My grandmother recently passed away and she had a lot of unused expensive medication. Can I donate it?

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In response to your question, can I donate unused meds? Unfortunately, if there not used by the patient they have to thrown out. That's the answer that I got. If you know of a family member who is on the exact same medication, give it to them, otherwise, I'm pretty sure they have to be discarded.
I know medication is expensive, but in the hospitals and nursing homes they won't let you bring your medicines from home, even if it meant saving the patient hundreds or thousands on their hospital bill. ...but you would feel better if you asked yourself, then you would know for sure.
I am truly sorry for your loss. Time will heal the wound of losing your grandmother.
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We have a place here in Oregon that will take unopened medication bottles. But they also take opened bottles of meds. They give them to a vet nearby that uses them for animals when people can't afford medications. Win Win situation.
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Check with your local pharmacist or doctor - some areas have community clinics that will accept unused meds to dispense to people who are not able to afford them. I have located such a facility in my mom's area & they are pleased to receive unused meds, (except for narcotics), to be used for this cause. Also, be careful about disposing of meds down toilet, sink or etc - as this is now considered a health hazard to our drinking water & to sea life. Best of Luck
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Just to be clear Yes all the medication was paid for and I am in no way trying to profit from this. My Grandmother had great insurance and most of the medication cost us anywhere from $5 to $25. I know that there are people of all ages that are going without medication because it is cost prohibitive. The idea that I am about to throw away unopened bottles of heart medication and unopened antibiotics makes me sick. I am not a doctor and I don't want to give out medication. I was hoping there was some group that could take the medication and make sure it was properly distributed. In my opinion wasting this much medication is just another example of a failing health care system.

Thank you to those whose sent their condolences.
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Hi---In reply to your question, I would say that you are probably best off to dispose of the medications..The reason is what is good for one individual may not be for the next..henceforth it will do more harm than good. Even a pharmacy cannot take back any meds that are sealed and unused. Also there is an expiration date on most meds - and that has to be factored in. The thought of donating the meds may be a good one-but in reality it could be harmful, or unknown to you-it can even be tampered with.

Hopefully this will be of help to you in your decision making.

Hap
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My sympathy to you. My Mom passed away on February 27, and we are facing the same dilemma. We are finding that doctors will take back medications (in some cases) with the promise that they will donate them to patients in financial distress. My Mom used prescription pain patches, and the doctor has welcomed receiving these back. We are waiting to hear from the others. I have a feeling it might depend upon whether the container is still sealed from the manufacturer.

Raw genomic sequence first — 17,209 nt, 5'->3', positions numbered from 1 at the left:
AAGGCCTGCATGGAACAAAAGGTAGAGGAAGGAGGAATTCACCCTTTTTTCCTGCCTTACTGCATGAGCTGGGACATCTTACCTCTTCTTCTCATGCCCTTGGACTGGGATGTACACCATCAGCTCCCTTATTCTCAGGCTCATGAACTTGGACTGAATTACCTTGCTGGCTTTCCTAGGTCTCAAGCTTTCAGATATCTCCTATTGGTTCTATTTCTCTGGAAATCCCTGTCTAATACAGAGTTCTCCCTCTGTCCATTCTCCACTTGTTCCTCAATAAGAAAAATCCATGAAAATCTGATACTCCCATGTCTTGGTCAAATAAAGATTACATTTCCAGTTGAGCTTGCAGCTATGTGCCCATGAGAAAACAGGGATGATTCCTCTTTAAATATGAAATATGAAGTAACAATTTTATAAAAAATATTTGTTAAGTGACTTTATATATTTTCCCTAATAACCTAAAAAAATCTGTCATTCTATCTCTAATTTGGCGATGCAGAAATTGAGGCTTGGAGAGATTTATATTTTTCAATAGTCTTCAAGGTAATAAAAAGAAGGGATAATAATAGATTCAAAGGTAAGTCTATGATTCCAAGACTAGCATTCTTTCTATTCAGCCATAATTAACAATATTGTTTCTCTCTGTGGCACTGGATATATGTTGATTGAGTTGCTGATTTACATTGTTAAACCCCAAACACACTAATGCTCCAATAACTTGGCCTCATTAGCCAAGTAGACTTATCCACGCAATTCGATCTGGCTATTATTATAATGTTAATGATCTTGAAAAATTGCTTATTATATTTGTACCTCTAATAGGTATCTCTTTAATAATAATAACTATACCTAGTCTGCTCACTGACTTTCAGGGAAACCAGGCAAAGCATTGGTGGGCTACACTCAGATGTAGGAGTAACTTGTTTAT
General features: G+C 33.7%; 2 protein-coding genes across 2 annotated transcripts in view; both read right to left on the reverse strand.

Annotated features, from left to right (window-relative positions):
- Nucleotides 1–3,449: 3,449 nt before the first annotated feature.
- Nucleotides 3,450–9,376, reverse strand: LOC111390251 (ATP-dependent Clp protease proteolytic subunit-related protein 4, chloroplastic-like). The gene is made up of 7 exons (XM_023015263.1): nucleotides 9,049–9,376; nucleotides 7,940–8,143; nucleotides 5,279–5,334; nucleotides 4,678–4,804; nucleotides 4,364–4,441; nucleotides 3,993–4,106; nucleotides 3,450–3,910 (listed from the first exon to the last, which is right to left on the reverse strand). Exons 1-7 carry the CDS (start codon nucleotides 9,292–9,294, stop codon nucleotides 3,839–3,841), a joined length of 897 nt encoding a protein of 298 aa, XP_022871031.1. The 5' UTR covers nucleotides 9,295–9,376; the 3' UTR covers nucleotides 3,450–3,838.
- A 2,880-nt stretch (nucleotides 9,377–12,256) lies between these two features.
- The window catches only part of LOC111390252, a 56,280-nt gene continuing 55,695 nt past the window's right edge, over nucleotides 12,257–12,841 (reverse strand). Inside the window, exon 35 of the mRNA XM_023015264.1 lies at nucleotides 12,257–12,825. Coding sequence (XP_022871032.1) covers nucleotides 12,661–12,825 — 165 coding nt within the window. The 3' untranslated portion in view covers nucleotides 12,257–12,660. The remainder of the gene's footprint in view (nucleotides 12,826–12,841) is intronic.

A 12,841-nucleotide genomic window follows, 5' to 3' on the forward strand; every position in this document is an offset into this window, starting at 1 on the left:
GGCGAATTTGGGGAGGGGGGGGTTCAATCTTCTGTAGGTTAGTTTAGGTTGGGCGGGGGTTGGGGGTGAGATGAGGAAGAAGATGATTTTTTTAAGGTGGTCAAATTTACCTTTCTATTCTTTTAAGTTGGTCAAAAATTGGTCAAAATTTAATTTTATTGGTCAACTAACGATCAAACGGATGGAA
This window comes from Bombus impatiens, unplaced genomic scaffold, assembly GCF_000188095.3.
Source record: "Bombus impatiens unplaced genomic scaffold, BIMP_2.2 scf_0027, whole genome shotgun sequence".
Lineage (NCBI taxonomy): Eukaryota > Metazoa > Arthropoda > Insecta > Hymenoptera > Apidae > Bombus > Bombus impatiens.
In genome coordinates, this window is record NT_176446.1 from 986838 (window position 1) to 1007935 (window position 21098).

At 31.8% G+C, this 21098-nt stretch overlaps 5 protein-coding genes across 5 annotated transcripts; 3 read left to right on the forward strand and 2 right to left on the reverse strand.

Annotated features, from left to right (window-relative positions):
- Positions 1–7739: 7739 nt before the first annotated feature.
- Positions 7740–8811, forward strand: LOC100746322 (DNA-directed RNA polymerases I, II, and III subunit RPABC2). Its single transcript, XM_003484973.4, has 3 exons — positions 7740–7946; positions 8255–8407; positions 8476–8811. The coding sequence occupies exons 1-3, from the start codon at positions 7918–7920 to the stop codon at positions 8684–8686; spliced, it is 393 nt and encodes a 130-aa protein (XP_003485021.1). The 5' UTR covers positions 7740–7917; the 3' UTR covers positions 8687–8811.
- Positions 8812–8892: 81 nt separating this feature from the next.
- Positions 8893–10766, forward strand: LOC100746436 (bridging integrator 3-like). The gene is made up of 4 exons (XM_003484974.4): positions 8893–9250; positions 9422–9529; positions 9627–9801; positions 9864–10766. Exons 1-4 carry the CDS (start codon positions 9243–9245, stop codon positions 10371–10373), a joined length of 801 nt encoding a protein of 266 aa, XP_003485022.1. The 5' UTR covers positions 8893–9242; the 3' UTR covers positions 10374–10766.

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Sorry, Charlie, No meds allowed to circulate, even if it's the same illness. Toss the stuff. You did pay for it, did you not?
You did claim it also, right? Then down the commode it goes.
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I tried to give away his glocose strips but no one wanted them and since the meters are free I threw them out and in my state they the pharmacies will not take any meds back if you throw themmaways do not wash they down the sink they can get into the ground water more docs should give samples away they get tons of them from the sales reps if the meds are in blister packs a pharmacy may take them you can ask
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EXCELLENT QUESTION!
It is illegal to give drugs prescribed for one person to any other person even if the other person is currently taking the same drug. We are also discouraged from "flushing them down the toilet" because this pollutes our water. And we sure don't want them just sitting around our house for curious children or experimenting teenagers to get hold of. So what do we do with those medications? I asked my doctor that exact question when my father passed away. He shrugged and said the pharmaceutical companies ought to recycle them but they carefully evade that responsibility because it might cost them money. I did notice recently that a local, independent pharmacy started their own recycling program. You return and unused medications you purchased there and they dump them all into a big bin and haul them off somewhere to be cremated. All of the plastic bottles are recycled through the usual plastic reclamation centers. Perhaps you can lobby your local pharmacy to do this...
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I'm sorry for your loss. You might want to go to the free clinics in your area and talk with the medical staff there. They may need some of the medication to give to their patients who can't afford them or don't need the full amount. Hope this helps.
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